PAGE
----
Now, who is Fares? He’s a self-proclaimed advocate for increasing Arab clout in Congress. This report relates:

Nijad Fares bluntly laid out his strategy for increasing the clout of Arab-Americans in an opinion piece he authored that appeared in the Detroit News on Dec. 16, 1996.

“Arab-Americans must substantially increase contributions to political candidates,” he wrote. “Even modest contributions help ensure that Members of Congress and their staffs take phone calls and are more responsive to requests. Furthermore, the contributor must make explicit an interest in Middle East-related issues.”

He and his father, Issam (“known to be close to the powerful chief of Syrian intelligence in Lebanon, Ghazi Kenaan”), have been implicated in some funny business with regard to campaign donations:

After the Wall Street Journal reported the inaugural donation last month, the inaugural committee said the donation listed from Issam Fares came from the Link Group, LLC, a company headed by Nijad Fares and that the son had attempted to give credit for the donation to his father.

Both father and son have a long history of intimate political connections with U.S. politicians and have been major supporters of groups promoting Lebanon’s interests. The family’s main U.S. business holding, a Houston-based firm called the Wedge Group, is a major player in the oil services industry and is headed by William White, the former number two official at the Energy Department during the Clinton administration.

So what sorts of views does Nijad Fares hope will gain traction through fundraising like that done for Ashooh? We have some clues. It seems that Nijad Fares has a track record of giving to congressional candidates, having given handsomely to Rep. Joe Knollenberg and his state legislator son. Knollenberg “put ‘Seeds of Peace’ — a summer camp founded by Yasser Arafat’s fave biographer — on the federal budget.” He also “doled out at least $86 million of our tax money [in USAID funding to southern Lebanon] … allowing Hezbollah to rebuild its strongholds in Southern Lebanon and expand.” That, it seems, is what “increasing Arabs’ clout” is all about. (Fares also gave to Obama and to the only Republican to co-host J Street’s confab, Charles Boustany. Fares is nothing if not consistent in his choice of recipients.)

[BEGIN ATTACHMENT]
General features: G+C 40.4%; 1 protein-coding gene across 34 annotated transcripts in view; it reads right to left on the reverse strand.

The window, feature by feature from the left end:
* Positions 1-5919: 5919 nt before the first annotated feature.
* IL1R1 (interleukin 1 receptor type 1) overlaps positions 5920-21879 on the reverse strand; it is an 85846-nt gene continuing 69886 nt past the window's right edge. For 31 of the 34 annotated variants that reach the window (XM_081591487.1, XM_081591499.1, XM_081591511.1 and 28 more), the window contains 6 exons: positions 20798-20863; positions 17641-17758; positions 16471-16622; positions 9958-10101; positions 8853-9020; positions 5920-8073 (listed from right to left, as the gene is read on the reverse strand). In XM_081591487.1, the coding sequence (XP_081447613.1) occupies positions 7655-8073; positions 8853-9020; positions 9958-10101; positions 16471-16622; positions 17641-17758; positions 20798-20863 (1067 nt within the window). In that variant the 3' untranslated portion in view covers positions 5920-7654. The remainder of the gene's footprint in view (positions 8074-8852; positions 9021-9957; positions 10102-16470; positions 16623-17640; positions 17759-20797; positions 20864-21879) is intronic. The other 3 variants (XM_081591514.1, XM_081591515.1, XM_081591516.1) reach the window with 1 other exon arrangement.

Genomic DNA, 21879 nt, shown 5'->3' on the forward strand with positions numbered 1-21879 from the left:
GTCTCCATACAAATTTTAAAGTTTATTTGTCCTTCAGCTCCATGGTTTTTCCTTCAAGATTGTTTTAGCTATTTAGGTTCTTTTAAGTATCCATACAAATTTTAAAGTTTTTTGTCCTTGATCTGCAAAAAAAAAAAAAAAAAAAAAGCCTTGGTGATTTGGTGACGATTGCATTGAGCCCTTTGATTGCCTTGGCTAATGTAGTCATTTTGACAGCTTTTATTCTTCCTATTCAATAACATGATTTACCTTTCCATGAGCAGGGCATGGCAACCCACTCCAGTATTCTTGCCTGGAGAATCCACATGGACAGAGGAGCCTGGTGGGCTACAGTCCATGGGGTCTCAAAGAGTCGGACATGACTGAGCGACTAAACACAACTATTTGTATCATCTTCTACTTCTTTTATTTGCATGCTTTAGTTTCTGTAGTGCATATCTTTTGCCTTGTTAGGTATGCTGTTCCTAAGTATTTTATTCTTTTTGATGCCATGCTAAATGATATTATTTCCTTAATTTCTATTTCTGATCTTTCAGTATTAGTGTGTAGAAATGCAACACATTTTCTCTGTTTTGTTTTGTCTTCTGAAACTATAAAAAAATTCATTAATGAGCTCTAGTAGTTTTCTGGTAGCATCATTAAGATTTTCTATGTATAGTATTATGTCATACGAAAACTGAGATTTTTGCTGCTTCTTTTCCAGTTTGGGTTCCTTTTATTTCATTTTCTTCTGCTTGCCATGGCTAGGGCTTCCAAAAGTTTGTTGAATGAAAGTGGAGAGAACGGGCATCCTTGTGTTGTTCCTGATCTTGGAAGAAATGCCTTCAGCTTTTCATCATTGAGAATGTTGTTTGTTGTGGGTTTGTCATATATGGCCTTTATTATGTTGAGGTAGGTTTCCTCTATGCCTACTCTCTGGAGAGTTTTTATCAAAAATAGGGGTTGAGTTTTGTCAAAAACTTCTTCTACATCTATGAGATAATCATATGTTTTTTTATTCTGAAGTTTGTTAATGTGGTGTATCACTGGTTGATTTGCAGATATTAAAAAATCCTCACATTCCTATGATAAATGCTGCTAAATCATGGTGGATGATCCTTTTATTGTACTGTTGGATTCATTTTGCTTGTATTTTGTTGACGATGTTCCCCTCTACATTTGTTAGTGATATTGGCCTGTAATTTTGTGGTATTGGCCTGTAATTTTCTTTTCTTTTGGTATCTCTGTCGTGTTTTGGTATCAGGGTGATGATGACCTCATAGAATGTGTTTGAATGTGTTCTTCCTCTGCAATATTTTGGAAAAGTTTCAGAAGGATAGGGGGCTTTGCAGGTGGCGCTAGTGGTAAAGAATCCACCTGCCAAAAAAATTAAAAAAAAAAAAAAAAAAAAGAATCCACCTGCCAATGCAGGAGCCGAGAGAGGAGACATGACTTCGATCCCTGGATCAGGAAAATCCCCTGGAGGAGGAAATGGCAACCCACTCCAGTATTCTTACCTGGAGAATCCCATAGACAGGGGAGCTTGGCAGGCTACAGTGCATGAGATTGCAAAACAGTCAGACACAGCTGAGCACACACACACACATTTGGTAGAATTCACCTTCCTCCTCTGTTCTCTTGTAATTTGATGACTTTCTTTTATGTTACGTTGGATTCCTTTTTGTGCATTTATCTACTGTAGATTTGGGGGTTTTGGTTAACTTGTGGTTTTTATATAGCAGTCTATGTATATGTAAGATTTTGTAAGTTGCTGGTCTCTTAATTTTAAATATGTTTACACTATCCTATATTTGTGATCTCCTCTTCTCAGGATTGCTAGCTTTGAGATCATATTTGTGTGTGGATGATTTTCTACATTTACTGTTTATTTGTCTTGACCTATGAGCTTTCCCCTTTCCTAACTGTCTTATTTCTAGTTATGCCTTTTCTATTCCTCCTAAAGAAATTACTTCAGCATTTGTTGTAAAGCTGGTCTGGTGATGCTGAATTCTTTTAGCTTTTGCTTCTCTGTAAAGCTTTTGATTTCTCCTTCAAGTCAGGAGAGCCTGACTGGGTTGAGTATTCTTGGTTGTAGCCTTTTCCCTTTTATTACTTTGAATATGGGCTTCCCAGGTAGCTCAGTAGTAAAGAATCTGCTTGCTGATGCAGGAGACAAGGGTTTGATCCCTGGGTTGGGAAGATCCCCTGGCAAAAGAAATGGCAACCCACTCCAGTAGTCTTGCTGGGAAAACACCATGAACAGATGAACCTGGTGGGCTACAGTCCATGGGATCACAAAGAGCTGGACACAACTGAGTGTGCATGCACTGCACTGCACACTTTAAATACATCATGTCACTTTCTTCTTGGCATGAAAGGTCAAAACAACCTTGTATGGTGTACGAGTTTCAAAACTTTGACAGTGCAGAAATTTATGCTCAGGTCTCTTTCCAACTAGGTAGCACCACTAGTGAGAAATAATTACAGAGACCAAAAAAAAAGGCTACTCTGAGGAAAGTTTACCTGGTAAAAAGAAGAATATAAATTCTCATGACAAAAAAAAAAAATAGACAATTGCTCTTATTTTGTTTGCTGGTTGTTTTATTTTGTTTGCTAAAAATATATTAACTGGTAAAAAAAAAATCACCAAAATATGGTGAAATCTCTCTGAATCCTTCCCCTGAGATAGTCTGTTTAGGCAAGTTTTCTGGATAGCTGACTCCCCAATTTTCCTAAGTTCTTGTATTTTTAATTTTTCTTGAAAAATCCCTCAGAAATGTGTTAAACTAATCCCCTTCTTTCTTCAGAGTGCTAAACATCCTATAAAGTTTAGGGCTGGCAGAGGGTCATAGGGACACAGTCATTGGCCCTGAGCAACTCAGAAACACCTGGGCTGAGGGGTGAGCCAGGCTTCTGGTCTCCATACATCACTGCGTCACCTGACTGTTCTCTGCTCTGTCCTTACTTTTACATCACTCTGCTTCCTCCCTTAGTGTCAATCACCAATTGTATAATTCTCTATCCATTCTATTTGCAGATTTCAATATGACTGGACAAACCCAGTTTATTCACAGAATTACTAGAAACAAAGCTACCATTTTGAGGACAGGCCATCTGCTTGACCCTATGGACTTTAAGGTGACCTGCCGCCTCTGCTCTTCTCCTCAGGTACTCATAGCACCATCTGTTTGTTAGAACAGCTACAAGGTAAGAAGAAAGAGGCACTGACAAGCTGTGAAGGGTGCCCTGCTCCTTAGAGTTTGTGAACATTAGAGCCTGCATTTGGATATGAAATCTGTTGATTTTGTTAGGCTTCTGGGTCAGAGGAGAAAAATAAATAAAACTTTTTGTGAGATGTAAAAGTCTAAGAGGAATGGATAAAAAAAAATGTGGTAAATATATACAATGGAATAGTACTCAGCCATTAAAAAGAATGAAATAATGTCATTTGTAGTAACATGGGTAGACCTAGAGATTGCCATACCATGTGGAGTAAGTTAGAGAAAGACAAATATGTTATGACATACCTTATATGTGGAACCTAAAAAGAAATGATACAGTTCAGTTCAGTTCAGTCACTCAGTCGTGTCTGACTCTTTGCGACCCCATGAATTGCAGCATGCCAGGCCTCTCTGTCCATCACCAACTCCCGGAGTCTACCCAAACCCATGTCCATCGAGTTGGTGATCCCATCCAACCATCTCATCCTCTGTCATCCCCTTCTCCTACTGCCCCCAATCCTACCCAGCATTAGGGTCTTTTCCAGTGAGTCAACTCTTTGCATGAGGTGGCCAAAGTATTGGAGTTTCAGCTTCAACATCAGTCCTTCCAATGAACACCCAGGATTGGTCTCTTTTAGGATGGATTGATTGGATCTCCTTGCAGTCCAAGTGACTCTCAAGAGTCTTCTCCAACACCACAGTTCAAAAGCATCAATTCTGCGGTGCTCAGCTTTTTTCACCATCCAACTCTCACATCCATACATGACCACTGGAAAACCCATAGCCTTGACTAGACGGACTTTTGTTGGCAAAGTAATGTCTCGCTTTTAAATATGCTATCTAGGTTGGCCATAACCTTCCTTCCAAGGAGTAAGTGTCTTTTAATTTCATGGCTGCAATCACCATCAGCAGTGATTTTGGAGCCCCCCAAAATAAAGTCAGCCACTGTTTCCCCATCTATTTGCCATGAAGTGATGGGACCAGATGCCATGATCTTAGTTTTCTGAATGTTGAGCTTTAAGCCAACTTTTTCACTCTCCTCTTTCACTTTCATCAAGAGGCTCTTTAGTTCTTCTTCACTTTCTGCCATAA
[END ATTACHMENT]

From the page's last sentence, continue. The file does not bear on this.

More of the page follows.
And then there is this: when the fundraising brouhaha surfaced, Issam was quick to blame the Jews. Caught in a media firestorm for paying a large sum to Colin Powell for a speech five days before the 2000 election, he immediately “accused the ‘Zionist lobby’ of spreading ‘distortion and lies.'”

And the family seems to have an unusual take on Hezbollah, as well. Issam offered this:

“It is a mistake to make a comparison between the [Al Qaeda] network … which Lebanon has condemned, and Hezbollah, which Lebanon considers a resistance party fighting the Israeli occupation,” Fares told Agence France-Presse. He claimed the group has never targeted Americans, a position disputed by U.S. officials as well as Fares’s own Wedge Group CEO.

An Ashooh spokesman had this comment when I asked about the Fares fundraising:

What I can tell you is this: People donate to the Ashooh campaign based on Rich’s positions on the issues. As a candidate, he cannot possibly know or share all of the individual positions his donors may or may not have. At this time, Rich is focused on running a very positive campaign based on fiscal responsibility and bringing conservative, New Hampshire values back to Washington.